For Immediate Release
Thursday, May 25, 2006

Theft of Veterans Data - Inexcusable
Dr. Sanders discussed the recent theft of sensitive, personal data of 26.5 million veterans from the Department of Veterans Affairs.

A Department of Veterans Affairs computer was stolen from a suburban Maryland home with data on 26.5 million veterans including nearly anyone who has been discharged from the military since 1975.  The data put these veterans at risk of experiencing identity theft.  There is no evidence yet that the data have been employed for such a purpose yet.

It is clear that there was an inexcusable delay in notification of the Veterans Affairs Secretary and the F.B.I. about the breach in security.  Veterans have every right to be angry about the careless way their personal data were treated.  I support a full investigation into this breakdown in proper information management practices.

Veterans should be concerned but should not panic.  There are steps that veterans can take to protect themselves against identity theft.  Ask the three credit reporting companies Equifax, TransUnion and Experian to place an initial fraud alert on your credit file.  Unfortunately, in Indiana, unlike in several other states, consumers do not have the right to put a security freeze on their credit files.  When I serve in Congress I will support federal legislation that establishes these and other protections against identity theft on a national basis. Next, order a free copy of your credit report from each of the companies.  Look at it carefully for new accounts or debts that you don't recognize.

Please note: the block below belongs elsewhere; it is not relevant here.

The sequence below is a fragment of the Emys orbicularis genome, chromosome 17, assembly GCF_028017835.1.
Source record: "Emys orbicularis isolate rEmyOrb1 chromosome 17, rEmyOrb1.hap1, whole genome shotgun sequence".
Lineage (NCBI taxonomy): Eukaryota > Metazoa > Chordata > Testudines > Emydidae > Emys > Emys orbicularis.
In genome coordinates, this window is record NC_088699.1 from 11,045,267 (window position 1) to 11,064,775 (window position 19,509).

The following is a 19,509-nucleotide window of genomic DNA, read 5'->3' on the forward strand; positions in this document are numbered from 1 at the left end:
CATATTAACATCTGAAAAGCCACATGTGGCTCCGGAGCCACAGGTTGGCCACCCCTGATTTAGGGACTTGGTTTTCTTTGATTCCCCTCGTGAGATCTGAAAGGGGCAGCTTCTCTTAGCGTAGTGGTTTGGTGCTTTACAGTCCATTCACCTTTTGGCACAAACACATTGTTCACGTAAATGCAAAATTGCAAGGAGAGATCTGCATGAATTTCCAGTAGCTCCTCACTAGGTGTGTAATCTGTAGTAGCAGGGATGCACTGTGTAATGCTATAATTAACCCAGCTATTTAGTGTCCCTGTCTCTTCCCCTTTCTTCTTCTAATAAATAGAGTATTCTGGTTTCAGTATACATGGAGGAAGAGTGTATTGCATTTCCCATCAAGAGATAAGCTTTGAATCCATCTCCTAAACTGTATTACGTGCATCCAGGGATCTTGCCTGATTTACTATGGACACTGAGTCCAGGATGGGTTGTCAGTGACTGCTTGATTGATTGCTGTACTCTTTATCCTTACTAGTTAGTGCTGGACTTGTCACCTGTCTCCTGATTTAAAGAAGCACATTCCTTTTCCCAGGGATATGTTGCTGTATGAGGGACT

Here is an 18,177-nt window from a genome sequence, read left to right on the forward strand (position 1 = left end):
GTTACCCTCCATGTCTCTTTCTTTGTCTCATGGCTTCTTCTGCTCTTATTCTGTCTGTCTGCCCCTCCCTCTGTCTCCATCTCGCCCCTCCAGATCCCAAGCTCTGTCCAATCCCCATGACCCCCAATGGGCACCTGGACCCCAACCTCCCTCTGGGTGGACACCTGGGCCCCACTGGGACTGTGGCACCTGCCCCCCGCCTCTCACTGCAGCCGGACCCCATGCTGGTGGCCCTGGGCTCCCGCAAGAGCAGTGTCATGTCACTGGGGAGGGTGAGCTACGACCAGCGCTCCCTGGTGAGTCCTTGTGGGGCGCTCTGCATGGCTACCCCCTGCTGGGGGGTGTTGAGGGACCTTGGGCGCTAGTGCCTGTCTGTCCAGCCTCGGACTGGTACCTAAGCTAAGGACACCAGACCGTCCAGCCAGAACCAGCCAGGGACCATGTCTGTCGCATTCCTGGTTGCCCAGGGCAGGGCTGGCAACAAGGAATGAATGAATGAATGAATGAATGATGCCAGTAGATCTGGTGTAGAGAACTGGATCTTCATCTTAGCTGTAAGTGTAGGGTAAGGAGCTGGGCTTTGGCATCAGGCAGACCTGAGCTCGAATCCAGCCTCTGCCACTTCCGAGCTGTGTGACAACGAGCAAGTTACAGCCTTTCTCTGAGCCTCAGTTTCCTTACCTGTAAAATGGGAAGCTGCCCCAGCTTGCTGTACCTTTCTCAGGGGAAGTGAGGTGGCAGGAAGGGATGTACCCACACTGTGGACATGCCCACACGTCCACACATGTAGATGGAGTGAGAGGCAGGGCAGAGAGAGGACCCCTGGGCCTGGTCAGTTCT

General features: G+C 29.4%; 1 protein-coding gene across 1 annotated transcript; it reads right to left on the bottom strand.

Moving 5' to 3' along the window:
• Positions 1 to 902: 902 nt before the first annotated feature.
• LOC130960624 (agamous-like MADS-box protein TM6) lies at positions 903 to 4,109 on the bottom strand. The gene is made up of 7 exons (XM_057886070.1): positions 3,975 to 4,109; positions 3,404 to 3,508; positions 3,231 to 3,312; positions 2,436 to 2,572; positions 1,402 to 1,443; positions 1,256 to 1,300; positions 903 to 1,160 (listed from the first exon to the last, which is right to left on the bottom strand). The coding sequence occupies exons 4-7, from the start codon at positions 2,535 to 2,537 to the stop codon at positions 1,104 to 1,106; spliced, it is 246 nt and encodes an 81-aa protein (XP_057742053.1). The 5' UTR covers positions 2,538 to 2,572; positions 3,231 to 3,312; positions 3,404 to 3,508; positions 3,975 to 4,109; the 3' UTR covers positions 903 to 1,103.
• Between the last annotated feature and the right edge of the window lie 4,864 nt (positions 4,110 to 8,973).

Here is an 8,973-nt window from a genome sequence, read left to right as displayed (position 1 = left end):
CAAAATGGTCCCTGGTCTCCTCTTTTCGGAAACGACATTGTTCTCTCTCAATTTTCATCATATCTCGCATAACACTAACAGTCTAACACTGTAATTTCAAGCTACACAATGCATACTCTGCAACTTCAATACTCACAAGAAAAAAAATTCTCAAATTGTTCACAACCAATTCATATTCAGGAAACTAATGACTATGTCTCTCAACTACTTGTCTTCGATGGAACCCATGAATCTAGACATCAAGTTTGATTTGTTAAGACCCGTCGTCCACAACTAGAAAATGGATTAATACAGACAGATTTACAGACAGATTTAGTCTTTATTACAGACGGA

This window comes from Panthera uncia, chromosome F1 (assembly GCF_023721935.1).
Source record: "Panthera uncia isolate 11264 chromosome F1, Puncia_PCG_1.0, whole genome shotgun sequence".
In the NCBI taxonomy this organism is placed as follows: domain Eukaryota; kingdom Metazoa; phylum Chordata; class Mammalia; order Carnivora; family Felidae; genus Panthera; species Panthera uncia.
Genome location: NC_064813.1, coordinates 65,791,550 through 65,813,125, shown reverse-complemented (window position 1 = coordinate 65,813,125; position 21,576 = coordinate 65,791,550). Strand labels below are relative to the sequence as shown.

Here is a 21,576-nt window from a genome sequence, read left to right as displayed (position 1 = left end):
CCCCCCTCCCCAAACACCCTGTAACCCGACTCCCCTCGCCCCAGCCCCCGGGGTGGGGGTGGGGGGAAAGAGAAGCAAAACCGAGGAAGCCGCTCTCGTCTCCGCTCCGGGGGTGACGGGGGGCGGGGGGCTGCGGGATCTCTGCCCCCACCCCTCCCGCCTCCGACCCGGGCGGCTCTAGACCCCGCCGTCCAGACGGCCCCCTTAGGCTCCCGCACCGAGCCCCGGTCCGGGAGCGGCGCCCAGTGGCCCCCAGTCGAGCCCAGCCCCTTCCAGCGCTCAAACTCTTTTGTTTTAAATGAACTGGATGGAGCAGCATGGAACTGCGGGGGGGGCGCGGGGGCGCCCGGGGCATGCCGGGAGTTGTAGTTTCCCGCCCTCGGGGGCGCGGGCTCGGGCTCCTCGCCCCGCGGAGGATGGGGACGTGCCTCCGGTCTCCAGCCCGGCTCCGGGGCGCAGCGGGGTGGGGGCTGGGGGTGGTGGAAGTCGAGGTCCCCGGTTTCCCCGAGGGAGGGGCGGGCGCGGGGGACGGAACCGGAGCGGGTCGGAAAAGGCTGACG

In recognition of my strong positions on support for veterans I was contacted yesterday by the Democratic House Leadership about the recent theft of veterans' personal data before their official announcement concerning new legislation.  I am declaring my support for Rep. John Salazar's legislation that calls on the VA to:

    * Provide one year of free credit monitoring to affected individuals.
    * Provide one free credit report each year for two years after the end of credit monitoring, in addition to the free credit report available under the Fair Credit Reporting Act.

I know that this cannot repair the damage of the breach, but it can help limit it.

The incumbent Congressman does not share my attitude towards protecting veterans from identity theft.  Just yesterday when he was asked about the liability of the Veterans Administration for the theft of identities of veterans Congressman Buyer was quoted as saying, “How many of them would have had their identities stolen anyway?” This is the completely wrong attitude to have towards our veterans and their personal data.

Recent reports have indicated that not only the personal data of veterans but also the personal data of their spouses and other family members may have been compromised.  The proposed legislation should be extended to protect family members as well.  The families of veterans and individuals serving in the military have always understood that they are affected as one unit by threats to veterans benefits or health-care access.  The theft of personal data is a reminder about how the lives of veterans and their family members are tied to the actions of the Veterans Administration.  The 4th District needs a Congressman who understands these bonds and will fight to protect the interest of veterans.

A graduate of Yale University and the University of California at Berkeley, Dr. Sanders conducted research at UCSF and the Whitehead Institute (affiliated with M.I.T.) before joining the Department of Biological Sciences at Purdue University where he is now an Associate Professor.  David Sanders’ three boys, Honi, Akiva, and Yinnon Sanders attend the West Lafayette public schools.


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